Less than a month for this to happen and the market is steaming ahead as if the tracks have no end.

Fri, 02/24/2012 - 13:05 | Link to Comment EZYJET PILOT
EZYJET PILOT's picture

How many of the bondholders stand to take a 70% haircut? I read somewhere that only applied in ~30% of cases.

Fri, 02/24/2012 - 13:15 | Link to Comment Smartie37
Smartie37's picture

Fascinating perspective on high probability of imminent default

http://hat4uk.wordpress.com/

 

Fri, 02/24/2012 - 13:16 | Link to Comment eBuddha
eBuddha's picture

isnt' it time for STOLPER to say something wrong?

Fri, 02/24/2012 - 13:21 | Link to Comment AccreditedEYE
AccreditedEYE's picture

...and in the European Union, bind them.

How can an institutional investor even stomach any of the PIIGS debt at this point? I mean, at the most basic level, you aren't getting paid anywhere NEAR the yield that this risk is flashing. I'd call the bond vigilantes to action but, really, what's the use.... the amount of complacency in world bond markets is staggering.

Fri, 02/24/2012 - 13:32 | Link to Comment vote_libertaria...
vote_libertarian_party's picture

93.3% probability of CDS trigger?

 

I say no way.  The WS banks probably have 100's of billions of those contracts sold that they would be on the hook for.  Sell many many many multiples of the insurance vs the actual bonds.  No problem.  Easy revenue stream.  No risk.

So the WS banks run the entity that can rule the contracts are null and void?  How convenient.

Fri, 02/24/2012 - 13:56 | Link to Comment alexanderstollznow
alexanderstollznow's picture

back in reality, this is the real picture with Greek CDS:

Although a Greek trigger is unlikely to have systemic implications – net notional of CDS referencing Greece is currently US$5.6bn, according to the Depository Trust and Clearing Corporation, compared with around €223bn of euro-denominated bonds outstanding (and US$394bn of Greek debt in total) – some fear it could spread contagion to other peripheral sovereigns.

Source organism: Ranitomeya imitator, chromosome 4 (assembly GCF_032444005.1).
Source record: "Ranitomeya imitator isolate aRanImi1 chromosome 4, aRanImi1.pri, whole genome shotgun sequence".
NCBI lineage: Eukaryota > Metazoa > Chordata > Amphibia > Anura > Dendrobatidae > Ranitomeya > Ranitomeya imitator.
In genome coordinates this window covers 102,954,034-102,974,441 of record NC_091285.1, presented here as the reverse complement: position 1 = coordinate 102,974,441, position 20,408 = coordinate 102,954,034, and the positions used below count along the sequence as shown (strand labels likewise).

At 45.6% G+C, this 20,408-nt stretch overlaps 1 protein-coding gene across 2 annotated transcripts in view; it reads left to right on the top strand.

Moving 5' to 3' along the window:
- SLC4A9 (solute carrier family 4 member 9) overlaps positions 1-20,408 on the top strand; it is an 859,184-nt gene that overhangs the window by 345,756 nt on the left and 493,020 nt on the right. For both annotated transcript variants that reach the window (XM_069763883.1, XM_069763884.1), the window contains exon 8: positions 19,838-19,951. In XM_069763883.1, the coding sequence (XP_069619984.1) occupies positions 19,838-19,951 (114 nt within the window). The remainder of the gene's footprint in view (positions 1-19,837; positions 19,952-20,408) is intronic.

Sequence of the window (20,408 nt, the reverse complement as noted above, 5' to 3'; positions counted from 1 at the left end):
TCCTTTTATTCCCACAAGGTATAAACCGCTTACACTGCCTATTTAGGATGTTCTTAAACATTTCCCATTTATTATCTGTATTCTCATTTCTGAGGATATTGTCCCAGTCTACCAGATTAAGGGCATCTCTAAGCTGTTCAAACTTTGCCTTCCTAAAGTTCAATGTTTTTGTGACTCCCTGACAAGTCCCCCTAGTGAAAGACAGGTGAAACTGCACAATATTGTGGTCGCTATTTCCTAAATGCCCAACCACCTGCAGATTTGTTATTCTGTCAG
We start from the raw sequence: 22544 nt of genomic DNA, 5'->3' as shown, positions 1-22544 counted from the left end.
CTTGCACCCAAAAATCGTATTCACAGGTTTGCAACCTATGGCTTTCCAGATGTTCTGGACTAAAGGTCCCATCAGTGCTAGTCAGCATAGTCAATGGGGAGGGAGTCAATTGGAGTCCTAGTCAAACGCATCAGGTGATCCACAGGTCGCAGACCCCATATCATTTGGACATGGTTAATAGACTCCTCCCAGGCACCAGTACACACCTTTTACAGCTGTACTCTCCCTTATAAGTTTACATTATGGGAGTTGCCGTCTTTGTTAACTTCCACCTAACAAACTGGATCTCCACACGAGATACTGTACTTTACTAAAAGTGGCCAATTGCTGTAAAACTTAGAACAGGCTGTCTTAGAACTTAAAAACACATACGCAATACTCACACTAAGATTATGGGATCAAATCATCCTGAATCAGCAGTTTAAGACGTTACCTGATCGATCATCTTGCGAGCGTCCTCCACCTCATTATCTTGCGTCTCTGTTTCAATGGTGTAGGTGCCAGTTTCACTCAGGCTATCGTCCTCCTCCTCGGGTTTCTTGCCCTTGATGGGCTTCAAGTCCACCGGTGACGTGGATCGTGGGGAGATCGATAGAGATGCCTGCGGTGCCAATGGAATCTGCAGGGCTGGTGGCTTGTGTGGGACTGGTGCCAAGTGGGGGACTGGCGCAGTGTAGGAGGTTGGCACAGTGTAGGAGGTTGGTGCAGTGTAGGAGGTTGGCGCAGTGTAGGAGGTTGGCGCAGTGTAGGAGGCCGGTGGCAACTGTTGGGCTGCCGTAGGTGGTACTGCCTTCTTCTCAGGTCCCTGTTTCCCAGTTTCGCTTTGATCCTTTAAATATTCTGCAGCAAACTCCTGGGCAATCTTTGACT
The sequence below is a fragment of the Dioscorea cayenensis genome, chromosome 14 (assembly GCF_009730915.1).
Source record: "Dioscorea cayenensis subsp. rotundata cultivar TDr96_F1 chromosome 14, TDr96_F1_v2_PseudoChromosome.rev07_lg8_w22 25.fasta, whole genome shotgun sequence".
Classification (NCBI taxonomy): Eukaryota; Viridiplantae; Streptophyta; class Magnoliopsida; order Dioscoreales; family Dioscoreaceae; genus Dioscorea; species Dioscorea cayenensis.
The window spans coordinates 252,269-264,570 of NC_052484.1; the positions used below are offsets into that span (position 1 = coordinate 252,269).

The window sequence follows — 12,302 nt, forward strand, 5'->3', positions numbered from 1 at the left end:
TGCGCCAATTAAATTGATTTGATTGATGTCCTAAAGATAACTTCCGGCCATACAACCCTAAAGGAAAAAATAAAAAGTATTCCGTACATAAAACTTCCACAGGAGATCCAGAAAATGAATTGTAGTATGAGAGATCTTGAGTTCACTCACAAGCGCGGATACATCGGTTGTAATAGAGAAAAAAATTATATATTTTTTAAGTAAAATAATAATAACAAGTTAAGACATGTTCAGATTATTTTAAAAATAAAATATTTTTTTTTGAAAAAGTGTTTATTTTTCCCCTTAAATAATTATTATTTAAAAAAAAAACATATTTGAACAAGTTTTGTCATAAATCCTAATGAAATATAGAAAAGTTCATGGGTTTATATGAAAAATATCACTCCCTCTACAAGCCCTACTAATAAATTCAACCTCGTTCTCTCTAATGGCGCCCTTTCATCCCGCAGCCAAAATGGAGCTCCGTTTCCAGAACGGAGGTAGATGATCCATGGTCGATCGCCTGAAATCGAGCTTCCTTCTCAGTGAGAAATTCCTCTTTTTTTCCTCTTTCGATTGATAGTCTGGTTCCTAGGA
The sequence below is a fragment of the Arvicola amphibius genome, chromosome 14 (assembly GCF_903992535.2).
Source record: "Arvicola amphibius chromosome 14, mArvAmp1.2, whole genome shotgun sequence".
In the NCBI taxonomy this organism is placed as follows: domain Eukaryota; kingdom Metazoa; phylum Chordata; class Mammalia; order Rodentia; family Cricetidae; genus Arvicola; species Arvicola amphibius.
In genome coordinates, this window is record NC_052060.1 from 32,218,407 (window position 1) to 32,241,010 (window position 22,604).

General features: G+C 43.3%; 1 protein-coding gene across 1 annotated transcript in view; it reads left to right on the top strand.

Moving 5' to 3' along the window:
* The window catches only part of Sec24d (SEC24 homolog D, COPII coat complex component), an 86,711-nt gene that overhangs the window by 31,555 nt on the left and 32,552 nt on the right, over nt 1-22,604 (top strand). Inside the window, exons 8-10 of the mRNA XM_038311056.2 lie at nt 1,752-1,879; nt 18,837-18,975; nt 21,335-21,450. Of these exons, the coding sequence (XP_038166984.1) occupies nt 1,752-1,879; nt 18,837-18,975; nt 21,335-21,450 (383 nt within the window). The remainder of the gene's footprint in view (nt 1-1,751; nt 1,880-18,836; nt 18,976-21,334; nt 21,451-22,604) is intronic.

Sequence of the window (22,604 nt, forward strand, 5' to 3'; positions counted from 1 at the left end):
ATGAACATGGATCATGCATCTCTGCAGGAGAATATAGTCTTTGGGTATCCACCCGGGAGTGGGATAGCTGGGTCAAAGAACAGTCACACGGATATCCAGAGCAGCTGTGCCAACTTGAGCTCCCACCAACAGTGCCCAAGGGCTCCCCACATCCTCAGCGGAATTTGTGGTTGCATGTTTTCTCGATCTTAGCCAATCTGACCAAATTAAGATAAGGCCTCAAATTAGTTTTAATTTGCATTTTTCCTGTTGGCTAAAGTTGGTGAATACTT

whether or not CDS trigger is decided by a panel of sell side and buy side banks, on the basis of known criteria.  same as always.  this idea that somehow the actual banks which have sold the CDS will just arbitrarily say there isnt a default, irrespective of those criteria, is just baseless, peanut gallery bullshit.

 

Tue, 03/06/2012 - 11:41 | Link to Comment randfan
randfan's picture

interesting comments, but that net notional CDS amount seems quite small.  (I realize that's not your number but a reported number from somewhere.) For well over 2 years Greek default has been in the news with the probability of default rising and shrinking over the same period which, I assume, perhaps wrongly, means that CDS costs moved in concert with the probability.  With that backdrop it's hard to imagine that more CDS insurance contracts were not written either by holders of Greek debt or non-holders of Greek debt merely speculating.

Fri, 02/24/2012 - 13:36 | Link to Comment Bansters-in-my-...
Bansters-in-my- feces's picture

CDS's They still sell those things..?

Huh...???

Fri, 02/24/2012 - 13:54 | Link to Comment carbonmutant
carbonmutant's picture

CDSes will not pay off, they're worthless. And all major parties in this deal know that. That has been a major component of the problem. They need to prevent a default to keep this CDS ponzi from collapsing.

If a default occurs those who sold the swaps will demand the same terms as Greece... and negotiate a pennies on the $ settlement.

Fri, 02/24/2012 - 13:57 | Link to Comment slewie the pi-rat
slewie the pi-rat's picture

not too ironic it's from a bank!

they're not wasting any lube here, are they?  L0L!!!

if those swaps trigger, slewie puts it @ 71,4% that the entire world will run outa popcorn within a week!

hopefully we can trust all those involved not to generate more than $1 Tril of counterfeits.  in which jurisdictions will what "regulators" do wtf?  those bonds could be worth their face in gold, for all we know, at this point.  even par!  scratch!

any verification of this goldCore "scoop" about the gold now being hypothecated for these "payments" to "work", yet?  maybe we'll hear something soon...

these new meds take some getiing used to!  L0L!!!  lQQks like we're coming to a possible important "intervention" to save the economy

again

who will end up with these hirsute greek bonds?  why?

stay tooned for the calls,  BiCheZ! 

Tue, 03/06/2012 - 12:07 | Link to Comment randfan
randfan's picture